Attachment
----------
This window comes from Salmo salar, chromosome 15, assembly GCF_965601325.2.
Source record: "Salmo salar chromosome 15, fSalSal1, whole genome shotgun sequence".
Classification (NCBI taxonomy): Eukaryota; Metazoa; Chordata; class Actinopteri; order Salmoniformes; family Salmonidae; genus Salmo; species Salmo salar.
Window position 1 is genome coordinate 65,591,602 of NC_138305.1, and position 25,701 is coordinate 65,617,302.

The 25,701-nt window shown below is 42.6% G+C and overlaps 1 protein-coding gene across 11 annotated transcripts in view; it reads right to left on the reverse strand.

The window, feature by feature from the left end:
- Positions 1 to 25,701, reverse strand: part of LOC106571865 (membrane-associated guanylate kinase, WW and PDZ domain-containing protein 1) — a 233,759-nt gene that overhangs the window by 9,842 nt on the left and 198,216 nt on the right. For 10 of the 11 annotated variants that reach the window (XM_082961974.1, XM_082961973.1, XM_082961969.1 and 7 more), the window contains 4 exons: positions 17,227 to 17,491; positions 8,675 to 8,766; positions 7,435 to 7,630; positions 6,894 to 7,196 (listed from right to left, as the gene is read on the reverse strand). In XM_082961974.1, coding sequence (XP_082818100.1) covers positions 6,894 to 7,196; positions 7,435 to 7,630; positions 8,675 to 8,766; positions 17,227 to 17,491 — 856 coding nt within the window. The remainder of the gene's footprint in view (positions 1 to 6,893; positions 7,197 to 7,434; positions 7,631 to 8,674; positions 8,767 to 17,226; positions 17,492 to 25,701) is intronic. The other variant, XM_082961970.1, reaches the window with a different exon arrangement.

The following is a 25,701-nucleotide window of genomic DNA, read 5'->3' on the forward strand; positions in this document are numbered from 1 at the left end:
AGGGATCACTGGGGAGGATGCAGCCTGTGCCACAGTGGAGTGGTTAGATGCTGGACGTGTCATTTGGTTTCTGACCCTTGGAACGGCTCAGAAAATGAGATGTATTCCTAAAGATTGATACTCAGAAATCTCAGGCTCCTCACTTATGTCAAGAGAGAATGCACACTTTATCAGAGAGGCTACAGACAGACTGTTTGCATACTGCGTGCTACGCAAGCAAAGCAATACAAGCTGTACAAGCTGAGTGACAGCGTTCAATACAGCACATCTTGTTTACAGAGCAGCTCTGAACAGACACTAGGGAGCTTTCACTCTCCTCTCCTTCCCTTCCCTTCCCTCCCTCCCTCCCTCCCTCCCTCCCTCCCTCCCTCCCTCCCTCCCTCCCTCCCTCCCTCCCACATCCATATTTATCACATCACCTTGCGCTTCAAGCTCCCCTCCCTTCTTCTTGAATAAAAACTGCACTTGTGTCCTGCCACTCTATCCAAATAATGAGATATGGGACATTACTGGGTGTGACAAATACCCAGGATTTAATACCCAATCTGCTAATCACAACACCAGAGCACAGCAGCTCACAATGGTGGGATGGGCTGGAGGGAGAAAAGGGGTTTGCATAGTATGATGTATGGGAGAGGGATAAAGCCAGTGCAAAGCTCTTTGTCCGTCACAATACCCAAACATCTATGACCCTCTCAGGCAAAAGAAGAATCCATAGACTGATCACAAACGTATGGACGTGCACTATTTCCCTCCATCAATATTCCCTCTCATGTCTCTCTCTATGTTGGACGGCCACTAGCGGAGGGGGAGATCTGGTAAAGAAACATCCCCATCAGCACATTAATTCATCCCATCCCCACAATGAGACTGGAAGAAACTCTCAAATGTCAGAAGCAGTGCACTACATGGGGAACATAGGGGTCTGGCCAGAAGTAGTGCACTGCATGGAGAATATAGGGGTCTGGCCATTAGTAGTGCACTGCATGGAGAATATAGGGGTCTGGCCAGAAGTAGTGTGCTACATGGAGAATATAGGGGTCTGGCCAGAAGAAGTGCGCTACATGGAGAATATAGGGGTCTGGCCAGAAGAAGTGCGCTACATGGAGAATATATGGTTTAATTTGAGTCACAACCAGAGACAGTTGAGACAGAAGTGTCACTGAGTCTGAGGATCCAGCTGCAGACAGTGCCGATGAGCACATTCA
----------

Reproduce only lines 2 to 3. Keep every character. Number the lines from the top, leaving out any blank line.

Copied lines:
Source record: "Salmo salar chromosome 15, fSalSal1, whole genome shotgun sequence".
Classification (NCBI taxonomy): Eukaryota; Metazoa; Chordata; class Actinopteri; order Salmoniformes; family Salmonidae; genus Salmo; species Salmo salar.